Marketing May 31, 2012 Last updated September 18th, 2018 1,567 Reads share

4 Ways To Get More From Your B2B Content Marketing

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For too long, marketers have been saying that content is “king” without really knowing what that means. Far too many marketers have produced far too much content that largely gets ignored. Far too many marketers don’t produce enough content. Far too few marketers realise the importance of communities in which to distribute their content. If money is tight in B2B marketing, we need to innovate – here’s how you can do that with your content.

# 1. Define audiences, THEN define content

Do you really understand your audience? Have you spoken to them recently? Do you know what their pain points are? Everything starts with knowing your audience, and knowing what they are seeking at each point of the buying cycle.

Content marketing strategies that really work are those based around the buying cycle.

  • They provide prospects with the information they need at each stage of that buying cycle, from first-touch through to deep-delve and short-listing.
  • The key is understand what they need at each particular point of the cycle, doing a content audit of what you already have and align it to AIDA.

# 2. Provide content for users, not for yourselves

A common problem with B2B content is that it’s boring. Boring and internal. Too often, B2B marketers write content that is jargon-heavy, full of acronyms and internal brand names, and is hard to read.

However you view your audience, they are still human beings, so talk to them as human beings. Never present your internal structure as if it’s something your audience is interested in. They aren’t. They want to work with someone who:

  • understands their problems
  • can provide a solution to their problems
  • they can trust with their company’s money & time

They don’t want to work with someone who:

  • thrusts a menu of services in their face at the first opportunity
  • waffles on endlessly about how good they are
  • waffles on endlessly about what they do

Talk to your audience first, and talk back to them in their language. The level of engagement you will see with your content – measurable in your web Analytics package – will rise significantly.

Related: Content Planning: How To Get Started

# 3. Get your content “out there”

Now it’s time to start using your networks. Google once said “build it and they will come”, and every writer knows that this is a lie. They won’t come unless you go to them first.

First of all, optimise the content for search engines by using words and phrases that people actually use themselves. You can use the Google External Keyword Tool for this – but you don’t have to be overly scientific. Just think about what people say, how people search, common industry terms, common industry problems and issues – and optimise your content to include those words.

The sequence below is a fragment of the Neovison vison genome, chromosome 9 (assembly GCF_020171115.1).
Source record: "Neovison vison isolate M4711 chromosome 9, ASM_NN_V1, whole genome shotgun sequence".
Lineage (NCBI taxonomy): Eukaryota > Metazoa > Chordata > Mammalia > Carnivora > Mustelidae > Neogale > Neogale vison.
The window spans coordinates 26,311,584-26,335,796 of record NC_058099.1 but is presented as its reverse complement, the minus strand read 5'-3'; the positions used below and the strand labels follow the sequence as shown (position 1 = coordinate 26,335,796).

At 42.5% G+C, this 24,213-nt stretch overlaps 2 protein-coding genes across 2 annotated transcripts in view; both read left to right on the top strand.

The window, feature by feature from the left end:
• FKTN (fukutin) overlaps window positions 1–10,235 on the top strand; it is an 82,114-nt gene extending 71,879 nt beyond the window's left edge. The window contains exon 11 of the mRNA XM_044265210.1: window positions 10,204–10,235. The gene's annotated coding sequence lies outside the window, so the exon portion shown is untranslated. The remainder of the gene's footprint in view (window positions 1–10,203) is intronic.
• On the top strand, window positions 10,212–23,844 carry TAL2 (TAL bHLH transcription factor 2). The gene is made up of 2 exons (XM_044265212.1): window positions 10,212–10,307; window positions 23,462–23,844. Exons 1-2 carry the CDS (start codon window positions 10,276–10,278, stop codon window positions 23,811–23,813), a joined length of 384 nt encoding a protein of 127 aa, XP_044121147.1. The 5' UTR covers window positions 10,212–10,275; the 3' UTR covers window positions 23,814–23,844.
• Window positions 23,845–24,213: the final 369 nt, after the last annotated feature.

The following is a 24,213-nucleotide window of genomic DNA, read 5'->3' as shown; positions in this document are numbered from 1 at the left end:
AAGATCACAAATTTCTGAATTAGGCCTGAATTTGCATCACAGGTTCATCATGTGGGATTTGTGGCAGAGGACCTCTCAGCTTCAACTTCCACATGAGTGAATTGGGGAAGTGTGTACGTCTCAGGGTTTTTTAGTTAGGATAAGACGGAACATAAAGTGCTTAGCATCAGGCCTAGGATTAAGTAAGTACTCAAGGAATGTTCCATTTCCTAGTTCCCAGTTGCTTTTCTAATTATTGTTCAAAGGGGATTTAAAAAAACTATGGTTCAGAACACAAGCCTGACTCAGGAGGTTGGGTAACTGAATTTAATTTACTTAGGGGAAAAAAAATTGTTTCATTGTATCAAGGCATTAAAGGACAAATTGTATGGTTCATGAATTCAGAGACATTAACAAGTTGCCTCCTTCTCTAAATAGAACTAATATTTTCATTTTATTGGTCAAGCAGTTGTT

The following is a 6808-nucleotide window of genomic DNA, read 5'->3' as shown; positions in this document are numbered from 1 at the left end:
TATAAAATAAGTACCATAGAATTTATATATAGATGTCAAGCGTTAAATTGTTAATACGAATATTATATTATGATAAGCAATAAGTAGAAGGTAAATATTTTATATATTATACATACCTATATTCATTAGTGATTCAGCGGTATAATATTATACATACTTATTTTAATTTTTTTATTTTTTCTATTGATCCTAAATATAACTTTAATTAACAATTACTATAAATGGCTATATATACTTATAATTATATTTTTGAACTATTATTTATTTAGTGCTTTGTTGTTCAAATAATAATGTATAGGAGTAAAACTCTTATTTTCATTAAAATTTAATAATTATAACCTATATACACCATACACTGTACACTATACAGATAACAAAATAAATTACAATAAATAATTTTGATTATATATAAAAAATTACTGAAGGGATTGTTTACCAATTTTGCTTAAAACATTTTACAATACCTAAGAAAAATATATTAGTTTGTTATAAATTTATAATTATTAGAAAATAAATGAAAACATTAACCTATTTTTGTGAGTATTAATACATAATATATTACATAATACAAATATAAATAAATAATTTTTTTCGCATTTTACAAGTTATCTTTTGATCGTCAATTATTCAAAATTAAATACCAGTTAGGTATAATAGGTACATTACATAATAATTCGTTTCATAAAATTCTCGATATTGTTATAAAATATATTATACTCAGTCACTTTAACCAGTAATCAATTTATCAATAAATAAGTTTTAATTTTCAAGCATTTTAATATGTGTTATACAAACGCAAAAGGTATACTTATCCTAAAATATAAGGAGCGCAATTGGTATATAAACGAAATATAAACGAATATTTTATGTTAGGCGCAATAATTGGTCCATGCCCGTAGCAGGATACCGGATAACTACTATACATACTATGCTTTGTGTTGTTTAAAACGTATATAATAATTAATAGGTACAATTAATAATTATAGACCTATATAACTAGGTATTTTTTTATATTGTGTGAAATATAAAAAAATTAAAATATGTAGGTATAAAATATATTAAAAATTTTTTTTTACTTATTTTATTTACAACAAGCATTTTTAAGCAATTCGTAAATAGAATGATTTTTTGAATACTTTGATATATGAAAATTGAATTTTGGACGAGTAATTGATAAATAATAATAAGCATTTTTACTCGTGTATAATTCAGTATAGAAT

This helps you get the content noticed by search engines, but it’s communities who drive the internet, and communities who will eventually decide who ranks in search engines. Search engines are already taking into account the number of social shares a piece of content receives – so your participation in relevant communities is essential.

  • Build up your twitter following and share content with them (not just yours)
  • Build up your LinkedIn network and share thought leadership with them (not just yours)
  • Share documents on DocStoc and Slideshare
  • Answer questions on Quora and other Q&A websites

It’s not up to you to build a community – it’s up to you to be part of one that already exists, and to leverage it for maximum visibility of your content. Nobody likes people who just push their own content out there, so take the time to build your profile as someone who is an expert in your industry.

Related: The Secrets to Writing Good Content for the Web

# 4. Optimise, analyse, diversify

Now you have content, and now you have an audience – it’s time to tweak your content, and your strategy, accordingly.

Web metrics are freely available, and can tell you bounce rates, links that have been clicked on, time spent reading the site, social engagement – all the signs that can inform you whether someone has enjoyed reading your content or not.

Take time to diversify your content strategy. Words alone won’t cut it, so include video and images as much as possible. Include podcasts if appropriate. As you diversify, you will find new streams of visitors to your content – and you can analyse their engagement.

Related: The Content Is King Myth

What’s the bottom line?

You are not a publisher, so ultimately there’s a bottom line in all B2B marketing and that’s sales. Is your content driving people through to that enquiry form? Is your content contributing to the funnel?

There are two things at play here: first of all, making it happen. Secondly, proving it. Let your metrics tell the story – whether they be of decreased bounce rates across your website or an increase in conversion rate from first-time visitors, or an increase in repeat visitors. Your content is a point of engagement for every prospect until they pick up the phone and start talking to you. So prove that it is making a difference!

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Image: “Content computer concept./Shutterstock

Gareth Cartman

Gareth Cartman

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